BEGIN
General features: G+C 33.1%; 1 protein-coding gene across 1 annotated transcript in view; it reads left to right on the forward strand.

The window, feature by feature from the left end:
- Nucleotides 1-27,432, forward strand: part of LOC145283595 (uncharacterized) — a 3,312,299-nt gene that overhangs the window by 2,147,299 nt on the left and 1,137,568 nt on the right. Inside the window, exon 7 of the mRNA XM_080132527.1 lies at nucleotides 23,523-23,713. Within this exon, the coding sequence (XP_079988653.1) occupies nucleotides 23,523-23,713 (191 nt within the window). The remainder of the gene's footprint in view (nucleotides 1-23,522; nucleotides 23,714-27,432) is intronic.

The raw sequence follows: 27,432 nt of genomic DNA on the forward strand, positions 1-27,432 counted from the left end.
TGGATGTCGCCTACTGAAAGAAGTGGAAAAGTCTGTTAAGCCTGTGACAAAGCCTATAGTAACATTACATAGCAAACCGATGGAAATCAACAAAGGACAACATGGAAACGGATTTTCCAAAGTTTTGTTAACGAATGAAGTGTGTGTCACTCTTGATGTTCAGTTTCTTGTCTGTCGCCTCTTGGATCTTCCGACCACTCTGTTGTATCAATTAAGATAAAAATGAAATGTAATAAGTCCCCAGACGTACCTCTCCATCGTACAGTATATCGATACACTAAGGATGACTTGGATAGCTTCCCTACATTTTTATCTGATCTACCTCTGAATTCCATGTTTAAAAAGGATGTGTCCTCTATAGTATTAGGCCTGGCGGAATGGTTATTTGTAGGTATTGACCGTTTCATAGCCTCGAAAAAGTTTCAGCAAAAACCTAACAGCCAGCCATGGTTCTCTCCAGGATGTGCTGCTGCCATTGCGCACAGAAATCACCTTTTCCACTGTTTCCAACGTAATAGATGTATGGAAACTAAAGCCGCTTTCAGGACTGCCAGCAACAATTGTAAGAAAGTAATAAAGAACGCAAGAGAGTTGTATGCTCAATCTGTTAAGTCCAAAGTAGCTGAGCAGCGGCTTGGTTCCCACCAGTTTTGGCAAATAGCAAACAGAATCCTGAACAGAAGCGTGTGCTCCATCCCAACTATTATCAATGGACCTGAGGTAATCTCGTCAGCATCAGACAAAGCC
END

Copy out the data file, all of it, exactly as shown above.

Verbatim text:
General features: G+C 33.1%; 1 protein-coding gene across 1 annotated transcript in view; it reads left to right on the forward strand.

The window, feature by feature from the left end:
- Nucleotides 1-27,432, forward strand: part of LOC145283595 (uncharacterized) — a 3,312,299-nt gene that overhangs the window by 2,147,299 nt on the left and 1,137,568 nt on the right. Inside the window, exon 7 of the mRNA XM_080132527.1 lies at nucleotides 23,523-23,713. Within this exon, the coding sequence (XP_079988653.1) occupies nucleotides 23,523-23,713 (191 nt within the window). The remainder of the gene's footprint in view (nucleotides 1-23,522; nucleotides 23,714-27,432) is intronic.

The raw sequence follows: 27,432 nt of genomic DNA on the forward strand, positions 1-27,432 counted from the left end.
TGGATGTCGCCTACTGAAAGAAGTGGAAAAGTCTGTTAAGCCTGTGACAAAGCCTATAGTAACATTACATAGCAAACCGATGGAAATCAACAAAGGACAACATGGAAACGGATTTTCCAAAGTTTTGTTAACGAATGAAGTGTGTGTCACTCTTGATGTTCAGTTTCTTGTCTGTCGCCTCTTGGATCTTCCGACCACTCTGTTGTATCAATTAAGATAAAAATGAAATGTAATAAGTCCCCAGACGTACCTCTCCATCGTACAGTATATCGATACACTAAGGATGACTTGGATAGCTTCCCTACATTTTTATCTGATCTACCTCTGAATTCCATGTTTAAAAAGGATGTGTCCTCTATAGTATTAGGCCTGGCGGAATGGTTATTTGTAGGTATTGACCGTTTCATAGCCTCGAAAAAGTTTCAGCAAAAACCTAACAGCCAGCCATGGTTCTCTCCAGGATGTGCTGCTGCCATTGCGCACAGAAATCACCTTTTCCACTGTTTCCAACGTAATAGATGTATGGAAACTAAAGCCGCTTTCAGGACTGCCAGCAACAATTGTAAGAAAGTAATAAAGAACGCAAGAGAGTTGTATGCTCAATCTGTTAAGTCCAAAGTAGCTGAGCAGCGGCTTGGTTCCCACCAGTTTTGGCAAATAGCAAACAGAATCCTGAACAGAAGCGTGTGCTCCATCCCAACTATTATCAATGGACCTGAGGTAATCTCGTCAGCATCAGACAAAGCC